So don’t say you’ll go somewhere unless you really mean it. Be patient Forming friendships always takes time, whether your new city is within your home country or abroad.But coupled with the language barrier and the different norms when it comes to friendships, it is easy to feel frustrated and hopeless. Friendships will start to form slowly - perhaps slower than you like - but they’ll be worth it because you put time and effort into them.Private tutors can be great, but having an additional interaction with others through a course who are in the same boat as you, so to speak, can also be a great way to make friends.I’ve personally had a mixed experience with classes, some being more social than others.It’s also totally fine to find a couple tandem partners - maybe even someone who’ll help you with a third language, if you’re daring.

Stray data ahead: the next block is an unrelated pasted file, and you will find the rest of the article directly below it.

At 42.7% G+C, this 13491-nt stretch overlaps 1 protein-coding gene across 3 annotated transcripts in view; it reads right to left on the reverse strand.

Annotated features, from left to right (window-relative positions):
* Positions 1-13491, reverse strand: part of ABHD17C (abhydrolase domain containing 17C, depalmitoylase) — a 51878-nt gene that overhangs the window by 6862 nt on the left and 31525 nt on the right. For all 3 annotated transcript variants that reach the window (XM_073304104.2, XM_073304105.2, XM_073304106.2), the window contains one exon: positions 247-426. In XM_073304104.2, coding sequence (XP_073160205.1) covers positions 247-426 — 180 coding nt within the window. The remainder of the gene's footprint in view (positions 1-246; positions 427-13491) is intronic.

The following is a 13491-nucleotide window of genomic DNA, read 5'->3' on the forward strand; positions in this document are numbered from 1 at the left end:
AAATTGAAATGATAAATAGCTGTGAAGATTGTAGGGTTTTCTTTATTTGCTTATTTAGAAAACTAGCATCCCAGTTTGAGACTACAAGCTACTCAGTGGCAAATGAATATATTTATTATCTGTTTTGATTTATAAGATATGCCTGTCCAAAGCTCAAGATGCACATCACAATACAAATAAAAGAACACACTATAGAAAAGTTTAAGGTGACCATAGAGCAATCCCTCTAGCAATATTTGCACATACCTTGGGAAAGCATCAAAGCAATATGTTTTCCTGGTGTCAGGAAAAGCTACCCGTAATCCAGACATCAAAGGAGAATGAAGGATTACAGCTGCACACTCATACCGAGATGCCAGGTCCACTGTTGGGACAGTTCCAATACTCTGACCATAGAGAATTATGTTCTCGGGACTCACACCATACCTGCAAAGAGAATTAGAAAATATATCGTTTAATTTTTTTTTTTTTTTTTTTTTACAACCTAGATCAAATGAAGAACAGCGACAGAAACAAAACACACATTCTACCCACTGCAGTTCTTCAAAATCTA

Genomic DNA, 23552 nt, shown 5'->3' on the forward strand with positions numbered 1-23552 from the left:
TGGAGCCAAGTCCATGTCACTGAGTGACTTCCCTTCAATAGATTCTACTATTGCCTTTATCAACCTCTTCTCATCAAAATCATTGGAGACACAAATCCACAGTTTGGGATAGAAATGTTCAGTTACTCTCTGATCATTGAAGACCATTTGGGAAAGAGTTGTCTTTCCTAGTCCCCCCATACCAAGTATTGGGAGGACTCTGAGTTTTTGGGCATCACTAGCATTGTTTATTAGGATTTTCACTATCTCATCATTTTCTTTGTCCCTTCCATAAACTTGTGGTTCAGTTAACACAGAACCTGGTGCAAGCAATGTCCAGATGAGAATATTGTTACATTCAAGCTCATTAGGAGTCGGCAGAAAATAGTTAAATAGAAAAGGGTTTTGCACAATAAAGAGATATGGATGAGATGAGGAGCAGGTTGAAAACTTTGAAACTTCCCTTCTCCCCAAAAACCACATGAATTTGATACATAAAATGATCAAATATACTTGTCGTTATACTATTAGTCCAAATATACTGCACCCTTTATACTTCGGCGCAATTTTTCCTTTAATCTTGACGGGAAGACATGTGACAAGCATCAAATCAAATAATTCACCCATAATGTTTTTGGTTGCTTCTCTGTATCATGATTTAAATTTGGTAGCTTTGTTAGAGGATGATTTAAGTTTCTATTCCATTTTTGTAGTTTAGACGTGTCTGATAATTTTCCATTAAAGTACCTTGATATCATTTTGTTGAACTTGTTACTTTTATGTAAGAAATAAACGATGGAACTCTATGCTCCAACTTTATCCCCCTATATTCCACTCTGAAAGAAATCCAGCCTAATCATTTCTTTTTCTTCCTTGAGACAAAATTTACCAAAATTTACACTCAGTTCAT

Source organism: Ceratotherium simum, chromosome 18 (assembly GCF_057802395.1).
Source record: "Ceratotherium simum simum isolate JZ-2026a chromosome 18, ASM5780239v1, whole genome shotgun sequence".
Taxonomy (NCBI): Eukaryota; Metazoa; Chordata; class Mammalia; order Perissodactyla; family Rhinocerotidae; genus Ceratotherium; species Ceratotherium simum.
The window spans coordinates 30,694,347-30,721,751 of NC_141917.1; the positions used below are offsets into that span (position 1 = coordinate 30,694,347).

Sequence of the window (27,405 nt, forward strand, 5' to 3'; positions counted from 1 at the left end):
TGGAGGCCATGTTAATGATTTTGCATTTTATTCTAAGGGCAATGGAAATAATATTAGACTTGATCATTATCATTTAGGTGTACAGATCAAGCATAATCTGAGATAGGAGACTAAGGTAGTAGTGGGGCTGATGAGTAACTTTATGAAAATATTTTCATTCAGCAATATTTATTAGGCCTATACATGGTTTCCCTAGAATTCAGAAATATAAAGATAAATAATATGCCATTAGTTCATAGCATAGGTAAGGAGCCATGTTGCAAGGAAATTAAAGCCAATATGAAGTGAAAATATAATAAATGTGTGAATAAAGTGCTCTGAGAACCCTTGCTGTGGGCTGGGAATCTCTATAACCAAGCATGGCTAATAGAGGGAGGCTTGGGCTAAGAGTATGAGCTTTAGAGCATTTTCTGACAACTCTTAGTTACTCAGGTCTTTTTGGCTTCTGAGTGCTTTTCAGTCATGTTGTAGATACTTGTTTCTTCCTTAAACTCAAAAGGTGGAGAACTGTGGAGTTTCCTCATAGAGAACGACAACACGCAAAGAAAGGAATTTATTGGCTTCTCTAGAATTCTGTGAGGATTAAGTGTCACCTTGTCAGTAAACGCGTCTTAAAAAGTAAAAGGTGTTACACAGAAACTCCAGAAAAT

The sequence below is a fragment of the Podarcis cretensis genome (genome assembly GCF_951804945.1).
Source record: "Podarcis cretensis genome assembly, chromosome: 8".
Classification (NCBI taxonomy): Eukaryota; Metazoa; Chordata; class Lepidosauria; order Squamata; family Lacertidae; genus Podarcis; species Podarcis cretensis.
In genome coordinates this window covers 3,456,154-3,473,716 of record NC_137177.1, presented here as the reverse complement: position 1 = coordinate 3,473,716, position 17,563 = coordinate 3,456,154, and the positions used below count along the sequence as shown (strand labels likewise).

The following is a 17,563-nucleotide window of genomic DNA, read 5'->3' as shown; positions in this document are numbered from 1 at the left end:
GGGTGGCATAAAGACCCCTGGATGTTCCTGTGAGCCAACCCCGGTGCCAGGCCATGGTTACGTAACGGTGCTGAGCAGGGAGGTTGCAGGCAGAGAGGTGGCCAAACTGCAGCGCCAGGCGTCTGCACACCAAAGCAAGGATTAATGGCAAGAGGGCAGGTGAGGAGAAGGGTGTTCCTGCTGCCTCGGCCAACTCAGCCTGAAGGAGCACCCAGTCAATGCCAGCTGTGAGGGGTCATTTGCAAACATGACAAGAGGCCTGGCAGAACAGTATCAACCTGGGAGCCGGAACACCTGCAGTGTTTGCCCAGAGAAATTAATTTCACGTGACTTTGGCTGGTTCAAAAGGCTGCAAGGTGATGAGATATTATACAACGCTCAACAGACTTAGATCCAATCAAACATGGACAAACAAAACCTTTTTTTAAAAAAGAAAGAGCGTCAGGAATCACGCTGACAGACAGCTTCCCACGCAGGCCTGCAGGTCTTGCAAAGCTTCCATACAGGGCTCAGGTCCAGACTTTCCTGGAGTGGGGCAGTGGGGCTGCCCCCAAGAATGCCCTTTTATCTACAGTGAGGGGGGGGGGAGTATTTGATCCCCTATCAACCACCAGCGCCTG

It can lead to some pretty entertaining conversations about ridiculous kids’ shows, You Tube stars and wedding traditions. Find a tandem partner (or two) If your German class is full of tight-lipped, asocials, maybe it’s time to find a tandem partner.I have had a Meetup account for several years and it costs me about 0 CDN for a year’s subscription.My account lets me create three different accounts and create events for them. I don’t particularly like going to large networking events so I created my own. The Event Creation tool is fairly straight forward and when setting up your account it gives you space to create another version of your website.There are also websites like Tandem that allow you to set up a profile, describe what you’re looking for, and find someone who matches you - kind of like online dating. Bond with your roommates - but don’t depend on them Having social roommates who already know the city and culture can be a great gateway to meeting even more people.But don’t go into a new WG (Wohngemeinschaft, or flatshare with roommates) expecting to become besties - Germans don’t always work that way.